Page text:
The Real Bread and Roses Strike Story Missing from Textbooks

Article. By Robert Forrant. 2013.
The author challenges the common myth that the Bread and Roses Strike was spontaneous.

The 1912 Bread and Roses Strike in Lawrence, Mass., was one of the most significant struggles in U.S. labor history due to its level of organization and collaboration across ethnic and gender lines. Thousands of largely female workers engaged in a lengthy, well-organized, and successful walkout, standing firm against an entrenched group of mill owners and their hundreds of militia and police. Workers maintained soup kitchens and nurseries for children. Meetings were simultaneously translated into nearly 30 languages. Representatives from every nationality formed a 50-person strike leadership group.

Despite this incredible organization, the pivotal 1912 Bread and Roses Strike is not mentioned at all in 10 out of 12 major U.S. history textbooks in a 2011 survey conducted by the Zinn Education Project. The two books that reference the strike describe it as “erupting . . . in the textile mills of Lawrence, Massachusetts” (A People and a Nation, Houghton Mifflin) and “Workers spontaneously went on strike” (Give Me Liberty!, Norton).  The image of workers spontaneously saying “enough is enough” is inspiring. But it is not true. Workers weren’t passive until the minute they could take no more. A deeper understanding of events leading up to the strike in Lawrence challenges this facile history.


The trust and solidarity required to mount a successful strike was not magically born on January 11 and 12, 1912, when workers walked off the job due to a reduction in their pay. Some 20 active foreign-language chapters of the Industrial Workers of the World (IWW) were present in the city for at least five years. IWW organizer James P. Thompson stated in the October 1912 issue of Solidarity: “It is absolutely foolish to say the strike ‘happened without any apparent cause’; ‘that it was lightning out of a clear sky,’ etc. As a matter of fact, it was a harvest, it was a result of seeds sown before. . . ”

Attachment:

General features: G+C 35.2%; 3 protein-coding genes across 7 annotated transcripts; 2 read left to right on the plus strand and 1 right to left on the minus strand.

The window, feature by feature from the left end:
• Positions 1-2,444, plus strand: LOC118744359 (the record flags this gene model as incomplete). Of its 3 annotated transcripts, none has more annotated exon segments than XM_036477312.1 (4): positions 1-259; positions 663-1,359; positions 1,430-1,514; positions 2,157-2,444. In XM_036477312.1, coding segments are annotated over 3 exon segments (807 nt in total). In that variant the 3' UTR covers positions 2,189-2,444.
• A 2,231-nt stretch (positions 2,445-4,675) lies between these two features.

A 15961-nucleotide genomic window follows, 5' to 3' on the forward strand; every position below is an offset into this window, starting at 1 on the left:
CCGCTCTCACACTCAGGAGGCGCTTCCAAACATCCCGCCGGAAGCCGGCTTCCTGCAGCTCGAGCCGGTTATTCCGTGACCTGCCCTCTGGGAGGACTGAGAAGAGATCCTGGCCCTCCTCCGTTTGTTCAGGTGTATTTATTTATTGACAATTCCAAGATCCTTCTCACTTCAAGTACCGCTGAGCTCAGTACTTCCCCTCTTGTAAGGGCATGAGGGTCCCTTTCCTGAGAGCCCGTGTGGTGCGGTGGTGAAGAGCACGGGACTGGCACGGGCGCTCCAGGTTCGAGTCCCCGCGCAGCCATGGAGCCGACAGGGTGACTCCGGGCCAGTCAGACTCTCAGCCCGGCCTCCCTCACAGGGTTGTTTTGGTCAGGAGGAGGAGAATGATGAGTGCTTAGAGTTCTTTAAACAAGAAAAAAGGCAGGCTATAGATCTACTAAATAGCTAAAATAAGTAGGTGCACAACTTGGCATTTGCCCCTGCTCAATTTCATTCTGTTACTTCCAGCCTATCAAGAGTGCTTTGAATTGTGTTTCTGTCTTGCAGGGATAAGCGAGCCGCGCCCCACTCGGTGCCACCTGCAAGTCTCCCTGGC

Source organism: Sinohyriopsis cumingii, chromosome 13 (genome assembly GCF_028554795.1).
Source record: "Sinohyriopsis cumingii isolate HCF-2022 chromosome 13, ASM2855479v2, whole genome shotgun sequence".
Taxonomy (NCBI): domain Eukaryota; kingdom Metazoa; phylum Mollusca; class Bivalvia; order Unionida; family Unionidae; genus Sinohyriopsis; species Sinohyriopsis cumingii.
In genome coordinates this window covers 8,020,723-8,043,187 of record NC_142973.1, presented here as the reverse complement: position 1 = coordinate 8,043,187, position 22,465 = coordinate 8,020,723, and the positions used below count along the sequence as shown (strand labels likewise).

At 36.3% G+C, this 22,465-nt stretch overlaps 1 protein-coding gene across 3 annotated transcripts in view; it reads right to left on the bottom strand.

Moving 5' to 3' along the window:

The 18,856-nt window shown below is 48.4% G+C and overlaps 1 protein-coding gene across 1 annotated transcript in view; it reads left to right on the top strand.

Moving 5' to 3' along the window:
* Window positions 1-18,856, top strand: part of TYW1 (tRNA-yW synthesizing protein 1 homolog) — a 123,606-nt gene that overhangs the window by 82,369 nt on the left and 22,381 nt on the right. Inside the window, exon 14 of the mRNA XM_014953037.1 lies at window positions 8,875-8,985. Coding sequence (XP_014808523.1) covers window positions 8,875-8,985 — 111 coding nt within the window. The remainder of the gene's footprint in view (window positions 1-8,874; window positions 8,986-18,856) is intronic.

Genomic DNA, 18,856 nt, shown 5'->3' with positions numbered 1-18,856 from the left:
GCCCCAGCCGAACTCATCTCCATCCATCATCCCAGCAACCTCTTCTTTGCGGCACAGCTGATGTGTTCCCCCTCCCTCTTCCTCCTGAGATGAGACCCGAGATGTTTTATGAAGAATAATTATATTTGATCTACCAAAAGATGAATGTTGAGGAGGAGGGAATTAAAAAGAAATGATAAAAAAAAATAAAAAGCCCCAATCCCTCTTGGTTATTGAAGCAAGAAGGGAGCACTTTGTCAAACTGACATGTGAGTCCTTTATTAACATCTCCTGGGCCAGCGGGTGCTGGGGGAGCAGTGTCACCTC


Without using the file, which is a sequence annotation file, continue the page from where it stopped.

Along with the IWW, the Italian Socialist Federation (ISF) played a significant role in the strike. ISF members, among the first workers out of the mills, provided local leadership and strategies to the larger strike force. They had strong ties to radical labor organizations throughout Italy and other European countries.

Organization also grew out of the experiences immigrant workers brought with them to Lawrence. Franco-Belgians established a cooperative modeled after institutions in France and Belgium, in 1905. The cooperative operated its own bakery as well as its own grocery store and meeting hall. As Franco-Belgian immigrant August Detollenaere noted, “The union is the place of combat; the cooperative must be . . . a financial and moral support.” He and many other Lawrence workers carried their labor histories with them into the city’s mills and drew on their experiences to build vital worker organizations across the city….

During the strike, The Franco-Belgian soup kitchen fed over 23,000 workers and their dependents, this from a population of 1,200 Franco-Belgians in the city at the time of the strike. Image from Digital Public Library of America. (Click image to see more.)
During the strike, the Franco-Belgian soup kitchen fed workers’ children. Image: Digital Public Library of America. (Click image to see more.)

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